The arrest of Diego Dzodan, the vice president of Facebook for Latin America, by Brazilian federal police in Sao Paulo has stirred up controversy in the country.
The executive was arrested on Tuesday morning after Facebook, the parent company of WhatsApp, declined to follow the orders of a court in the state of Sergipe to turn over information on application usage by people accused of drug trafficking.
After the arrest, the company filed a habeas corpus petition that was reviewed and granted by a judge in the highest state court in Sergipe early Wednesday, leading to Dzodan’s release, according to local media.
The police, however, acted appropriately in the case, according to Frederico Meinberg Ceroy, the president of the Brazilian Digital Law Institute. Facebook and WhatsApp, which has no official representation in the country, are the only two large technology companies that do not cooperate with law enforcement in Brazil in such cases, he pointed out.
"Requests for information in Brazil are made in a thoughtful way, usually only in cases of serious crimes such as pedophilia, drug trafficking, and organized crime," Ceroy said. "Given this, you cannot talk about violation of privacy, abuse or excess."
He noted that Facebook had already received several warnings and fines in this and similar cases related to criminal activities and drug trafficking.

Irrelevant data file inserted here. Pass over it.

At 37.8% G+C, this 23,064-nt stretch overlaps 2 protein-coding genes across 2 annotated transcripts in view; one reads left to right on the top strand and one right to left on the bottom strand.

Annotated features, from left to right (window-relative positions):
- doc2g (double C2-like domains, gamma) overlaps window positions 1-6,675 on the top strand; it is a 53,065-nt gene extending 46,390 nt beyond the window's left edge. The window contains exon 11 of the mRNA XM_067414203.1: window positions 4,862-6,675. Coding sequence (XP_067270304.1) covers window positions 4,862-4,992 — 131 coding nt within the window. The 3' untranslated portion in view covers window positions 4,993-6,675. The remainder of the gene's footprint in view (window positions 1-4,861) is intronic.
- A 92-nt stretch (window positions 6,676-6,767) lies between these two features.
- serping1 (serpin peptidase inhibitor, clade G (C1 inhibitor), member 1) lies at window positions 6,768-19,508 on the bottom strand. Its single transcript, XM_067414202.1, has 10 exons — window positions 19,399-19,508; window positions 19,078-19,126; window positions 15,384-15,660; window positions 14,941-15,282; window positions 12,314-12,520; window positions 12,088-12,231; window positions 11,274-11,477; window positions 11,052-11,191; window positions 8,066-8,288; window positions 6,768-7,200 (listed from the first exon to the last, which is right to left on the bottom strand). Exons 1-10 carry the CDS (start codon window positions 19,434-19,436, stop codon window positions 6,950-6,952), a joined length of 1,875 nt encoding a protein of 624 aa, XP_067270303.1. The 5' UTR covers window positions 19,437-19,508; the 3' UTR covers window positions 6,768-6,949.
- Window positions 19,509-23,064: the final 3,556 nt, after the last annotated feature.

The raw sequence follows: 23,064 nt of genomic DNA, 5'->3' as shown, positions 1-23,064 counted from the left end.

But Carlos Affonso, the director of the Rio de Janeiro Institute of Technology and Society and a professor of law at the State University of Rio de Janeiro, pointed out that the Dzodan arrest may be seen as a warning outside Brazil. "I don’t think it sends a good message in the long term to technology companies seeking to establish and have services in Brazil," he said.
WhatsApp says that it does not have the content of conversations between its users because the app does not store the data and encrypts end-to-end communications, but this argument was rebutted by Ceroy.
"The judge understands the difficulty in relation to content, he wants something else, like the IMEI of the used device, and information on the operating system, which is information that helps investigations," Ceroy said. IMEI numbers are usually unique and are used to identify mobile phones.
The case may seem similar to the FBI-Apple case in the U.S., where Apple is appealing an order to help law enforcement access a password-protected iPhone belonging to one of the San Bernardino mass shooters. But although they may seem similar at first, experts say there is no comparison between the two cases.
"The U.S. case is really absurd. But what the Brazilian judiciary wants is just information that Facebook has," says Ceroy.
Facebook issued a statement on Tuesday shortly after the arrest.
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